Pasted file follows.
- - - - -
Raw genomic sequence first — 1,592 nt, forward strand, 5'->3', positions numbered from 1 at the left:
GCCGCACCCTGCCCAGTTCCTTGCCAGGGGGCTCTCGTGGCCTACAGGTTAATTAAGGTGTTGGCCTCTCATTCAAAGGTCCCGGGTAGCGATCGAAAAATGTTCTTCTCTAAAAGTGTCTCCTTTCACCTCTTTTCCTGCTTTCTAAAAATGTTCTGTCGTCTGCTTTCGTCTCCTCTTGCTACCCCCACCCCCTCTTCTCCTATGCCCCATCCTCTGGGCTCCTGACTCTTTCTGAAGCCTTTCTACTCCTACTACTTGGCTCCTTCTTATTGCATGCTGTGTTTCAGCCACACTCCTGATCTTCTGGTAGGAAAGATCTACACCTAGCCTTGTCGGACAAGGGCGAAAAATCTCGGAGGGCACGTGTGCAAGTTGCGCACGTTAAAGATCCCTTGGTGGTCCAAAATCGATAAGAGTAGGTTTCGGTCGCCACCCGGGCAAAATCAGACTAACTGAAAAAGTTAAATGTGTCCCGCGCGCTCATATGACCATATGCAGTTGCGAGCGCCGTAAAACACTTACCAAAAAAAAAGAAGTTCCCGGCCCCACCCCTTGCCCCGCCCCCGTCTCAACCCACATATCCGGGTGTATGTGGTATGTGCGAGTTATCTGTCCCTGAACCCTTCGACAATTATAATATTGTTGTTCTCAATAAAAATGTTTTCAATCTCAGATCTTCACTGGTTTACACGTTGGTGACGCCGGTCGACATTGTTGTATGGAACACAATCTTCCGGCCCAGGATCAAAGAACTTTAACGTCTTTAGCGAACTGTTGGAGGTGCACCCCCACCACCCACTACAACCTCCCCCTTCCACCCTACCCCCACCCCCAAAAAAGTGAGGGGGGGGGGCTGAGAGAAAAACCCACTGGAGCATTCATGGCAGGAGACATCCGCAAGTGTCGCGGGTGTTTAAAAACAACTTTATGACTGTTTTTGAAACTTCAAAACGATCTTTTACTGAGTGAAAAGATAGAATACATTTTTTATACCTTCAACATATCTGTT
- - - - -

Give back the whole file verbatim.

Raw genomic sequence first — 1,592 nt, forward strand, 5'->3', positions numbered from 1 at the left:
GCCGCACCCTGCCCAGTTCCTTGCCAGGGGGCTCTCGTGGCCTACAGGTTAATTAAGGTGTTGGCCTCTCATTCAAAGGTCCCGGGTAGCGATCGAAAAATGTTCTTCTCTAAAAGTGTCTCCTTTCACCTCTTTTCCTGCTTTCTAAAAATGTTCTGTCGTCTGCTTTCGTCTCCTCTTGCTACCCCCACCCCCTCTTCTCCTATGCCCCATCCTCTGGGCTCCTGACTCTTTCTGAAGCCTTTCTACTCCTACTACTTGGCTCCTTCTTATTGCATGCTGTGTTTCAGCCACACTCCTGATCTTCTGGTAGGAAAGATCTACACCTAGCCTTGTCGGACAAGGGCGAAAAATCTCGGAGGGCACGTGTGCAAGTTGCGCACGTTAAAGATCCCTTGGTGGTCCAAAATCGATAAGAGTAGGTTTCGGTCGCCACCCGGGCAAAATCAGACTAACTGAAAAAGTTAAATGTGTCCCGCGCGCTCATATGACCATATGCAGTTGCGAGCGCCGTAAAACACTTACCAAAAAAAAAGAAGTTCCCGGCCCCACCCCTTGCCCCGCCCCCGTCTCAACCCACATATCCGGGTGTATGTGGTATGTGCGAGTTATCTGTCCCTGAACCCTTCGACAATTATAATATTGTTGTTCTCAATAAAAATGTTTTCAATCTCAGATCTTCACTGGTTTACACGTTGGTGACGCCGGTCGACATTGTTGTATGGAACACAATCTTCCGGCCCAGGATCAAAGAACTTTAACGTCTTTAGCGAACTGTTGGAGGTGCACCCCCACCACCCACTACAACCTCCCCCTTCCACCCTACCCCCACCCCCAAAAAAGTGAGGGGGGGGGGCTGAGAGAAAAACCCACTGGAGCATTCATGGCAGGAGACATCCGCAAGTGTCGCGGGTGTTTAAAAACAACTTTATGACTGTTTTTGAAACTTCAAAACGATCTTTTACTGAGTGAAAAGATAGAATACATTTTTTATACCTTCAACATATCTGTT